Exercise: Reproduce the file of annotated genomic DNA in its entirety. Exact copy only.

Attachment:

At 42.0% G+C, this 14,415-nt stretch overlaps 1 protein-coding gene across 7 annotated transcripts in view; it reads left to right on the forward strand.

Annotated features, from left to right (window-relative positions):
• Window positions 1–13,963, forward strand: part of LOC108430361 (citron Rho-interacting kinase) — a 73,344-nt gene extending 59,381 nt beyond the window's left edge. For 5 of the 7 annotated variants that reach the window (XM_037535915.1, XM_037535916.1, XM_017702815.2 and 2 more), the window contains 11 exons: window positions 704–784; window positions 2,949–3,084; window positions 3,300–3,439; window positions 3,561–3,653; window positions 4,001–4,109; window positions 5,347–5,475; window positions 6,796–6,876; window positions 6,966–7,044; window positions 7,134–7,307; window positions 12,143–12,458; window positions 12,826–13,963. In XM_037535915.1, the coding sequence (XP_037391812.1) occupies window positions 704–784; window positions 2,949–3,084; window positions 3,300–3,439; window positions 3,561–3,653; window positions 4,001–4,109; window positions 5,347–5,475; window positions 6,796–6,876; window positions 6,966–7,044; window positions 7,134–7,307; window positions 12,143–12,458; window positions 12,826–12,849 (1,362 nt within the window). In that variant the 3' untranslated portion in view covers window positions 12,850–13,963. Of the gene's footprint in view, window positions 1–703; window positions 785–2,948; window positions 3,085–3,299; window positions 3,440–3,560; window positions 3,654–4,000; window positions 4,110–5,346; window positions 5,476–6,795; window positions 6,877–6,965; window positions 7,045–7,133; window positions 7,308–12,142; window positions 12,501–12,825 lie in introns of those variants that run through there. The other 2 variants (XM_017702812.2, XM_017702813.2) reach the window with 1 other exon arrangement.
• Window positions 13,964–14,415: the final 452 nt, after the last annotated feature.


At 42.0% G+C, this 14,415-nt stretch overlaps 1 protein-coding gene across 7 annotated transcripts in view; it reads left to right on the forward strand.

Annotated features, from left to right (window-relative positions):
• Window positions 1–13,963, forward strand: part of LOC108430361 (citron Rho-interacting kinase) — a 73,344-nt gene extending 59,381 nt beyond the window's left edge. For 5 of the 7 annotated variants that reach the window (XM_037535915.1, XM_037535916.1, XM_017702815.2 and 2 more), the window contains 11 exons: window positions 704–784; window positions 2,949–3,084; window positions 3,300–3,439; window positions 3,561–3,653; window positions 4,001–4,109; window positions 5,347–5,475; window positions 6,796–6,876; window positions 6,966–7,044; window positions 7,134–7,307; window positions 12,143–12,458; window positions 12,826–13,963. In XM_037535915.1, the coding sequence (XP_037391812.1) occupies window positions 704–784; window positions 2,949–3,084; window positions 3,300–3,439; window positions 3,561–3,653; window positions 4,001–4,109; window positions 5,347–5,475; window positions 6,796–6,876; window positions 6,966–7,044; window positions 7,134–7,307; window positions 12,143–12,458; window positions 12,826–12,849 (1,362 nt within the window). In that variant the 3' untranslated portion in view covers window positions 12,850–13,963. Of the gene's footprint in view, window positions 1–703; window positions 785–2,948; window positions 3,085–3,299; window positions 3,440–3,560; window positions 3,654–4,000; window positions 4,110–5,346; window positions 5,476–6,795; window positions 6,877–6,965; window positions 7,045–7,133; window positions 7,308–12,142; window positions 12,501–12,825 lie in introns of those variants that run through there. The other 2 variants (XM_017702812.2, XM_017702813.2) reach the window with 1 other exon arrangement.
• Window positions 13,964–14,415: the final 452 nt, after the last annotated feature.